It is a source of amazement to us that anyone in their right mind could be opposed to such an arrangement. But apparently they are. Opponents believe that, if you have a heavily trafficked site, then a reciprocal link with a less well traveled pathway somehow puts you at a disadvantage, as traffic is predominantly in one direction.
Maybe so. But, in the fast moving world of the Web, today's unpopular site is tomorrow's winner.
And what goes around, comes around…
Just pick the sites with which you would like to reciprocate with discretion. For example, if you are a recruiter looking to find candidates for a high-level, high-tech position, a reciprocal link with the National Enquirer site will hardly generate the kind of traffic you need or want. But a link to and from the Wall Street Journal certainly will.
And when you've negotiated a series of inbound links, how do you measure their effectiveness - or even the effectiveness of your site as a whole?
At least, not with any degree of acceptable accuracy.
So approach with caution any site which claims to have "X,000,000" visitors/month, year, week etc. At best, such estimates are simply that - estimates.
At worst, they're designed to support - rather than illuminate - an argument which is designed to part your money from your wallet.
Proceed with caution. Site traffic auditing is unrefined and simplistic.
And who audits the auditors? --John Blower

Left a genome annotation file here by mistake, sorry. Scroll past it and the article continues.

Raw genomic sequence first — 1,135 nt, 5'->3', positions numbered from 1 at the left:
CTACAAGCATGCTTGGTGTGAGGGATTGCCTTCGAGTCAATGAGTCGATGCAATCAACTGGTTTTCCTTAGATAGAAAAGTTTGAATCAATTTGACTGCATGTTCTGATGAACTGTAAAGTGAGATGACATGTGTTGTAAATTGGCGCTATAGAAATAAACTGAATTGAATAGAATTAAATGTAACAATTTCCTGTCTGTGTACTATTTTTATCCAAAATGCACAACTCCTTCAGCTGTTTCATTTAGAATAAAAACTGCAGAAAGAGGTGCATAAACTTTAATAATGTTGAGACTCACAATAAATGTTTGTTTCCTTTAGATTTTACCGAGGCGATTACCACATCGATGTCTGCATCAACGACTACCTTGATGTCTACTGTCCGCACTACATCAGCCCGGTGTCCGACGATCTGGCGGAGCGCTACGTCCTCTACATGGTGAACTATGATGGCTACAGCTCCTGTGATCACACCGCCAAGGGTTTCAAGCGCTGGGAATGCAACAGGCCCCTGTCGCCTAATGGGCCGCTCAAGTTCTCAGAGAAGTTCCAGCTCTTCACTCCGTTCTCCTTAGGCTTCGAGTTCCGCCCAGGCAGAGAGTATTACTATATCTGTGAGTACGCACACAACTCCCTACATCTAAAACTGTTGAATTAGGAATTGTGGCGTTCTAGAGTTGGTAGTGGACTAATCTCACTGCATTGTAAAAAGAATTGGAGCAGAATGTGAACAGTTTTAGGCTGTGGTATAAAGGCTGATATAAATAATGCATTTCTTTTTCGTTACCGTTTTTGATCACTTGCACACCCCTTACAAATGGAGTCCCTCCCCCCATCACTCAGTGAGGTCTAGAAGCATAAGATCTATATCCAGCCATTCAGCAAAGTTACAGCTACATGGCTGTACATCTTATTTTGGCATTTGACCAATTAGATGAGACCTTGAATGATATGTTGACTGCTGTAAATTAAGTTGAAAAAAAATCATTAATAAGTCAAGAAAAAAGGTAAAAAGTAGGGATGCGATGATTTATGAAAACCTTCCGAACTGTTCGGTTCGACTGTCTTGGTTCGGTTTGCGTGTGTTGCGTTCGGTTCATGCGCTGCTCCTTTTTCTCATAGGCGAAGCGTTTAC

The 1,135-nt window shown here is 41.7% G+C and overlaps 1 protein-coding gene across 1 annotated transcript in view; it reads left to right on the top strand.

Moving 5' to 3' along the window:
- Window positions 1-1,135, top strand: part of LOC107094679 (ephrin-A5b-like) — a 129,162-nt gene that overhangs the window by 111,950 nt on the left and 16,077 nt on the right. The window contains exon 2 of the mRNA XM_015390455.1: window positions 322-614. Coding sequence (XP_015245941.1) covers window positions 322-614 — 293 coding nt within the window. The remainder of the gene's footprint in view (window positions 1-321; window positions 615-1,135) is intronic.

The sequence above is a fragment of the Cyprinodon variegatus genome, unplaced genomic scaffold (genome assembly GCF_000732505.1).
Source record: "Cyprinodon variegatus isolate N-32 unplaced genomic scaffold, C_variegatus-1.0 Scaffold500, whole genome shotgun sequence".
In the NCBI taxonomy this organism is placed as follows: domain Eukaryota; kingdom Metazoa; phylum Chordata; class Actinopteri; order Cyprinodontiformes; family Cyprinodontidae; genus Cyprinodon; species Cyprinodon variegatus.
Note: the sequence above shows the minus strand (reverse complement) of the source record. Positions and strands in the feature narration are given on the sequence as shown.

The View from Above
Search Engines perform a monumental task extraordinarily well on the whole. The sheer volume of data they index is astonishing - some estimates put the number of discrete pages at around 100 million.
They fall down, however, when you're not quite sure exactly what it is that you're looking for.
For example, if you are searching for information about a particular individual's work, the major search engines may not yet have indexed the documents you want, or they may be buried very deep in a huge site.
Indeed, as the Web continues to expand at a seemingly unstoppable rate, we have to ask ourselves whether the capacity of search engines is reaching its limit.
There's also the point that "searching" by viewing a succession of pages induces a linear view of the Web. It's a bit like going into a huge building with an uncountable number of rooms and opening each door to see what's in each room.
Perhaps a more realistic and useful way of viewing sites (and, by implication, the Web as a whole) is from "above". In our example above, this would be like having a floor plan of the building, with each room labeled with a fairly self-explanatory tag - or filename.
We recently discovered FlashSite, which bills itself as a means of downloading sites for your offline viewing pleasure.
Actually, we found it a great tool for mapping sites and getting the "view from above". After a few test runs, we began to notice similarities in the structure of sites, and started to notice files buried away in the bowels of sites which would be almost impossible to find through conventional means.
Perhaps the future of searching and finding lies in conducting a broad sweep with a search engine, and then spidering a site to find out what's really there… --John Blower
Take a look at the Archives. We've indexed all the past issues with topic pointers.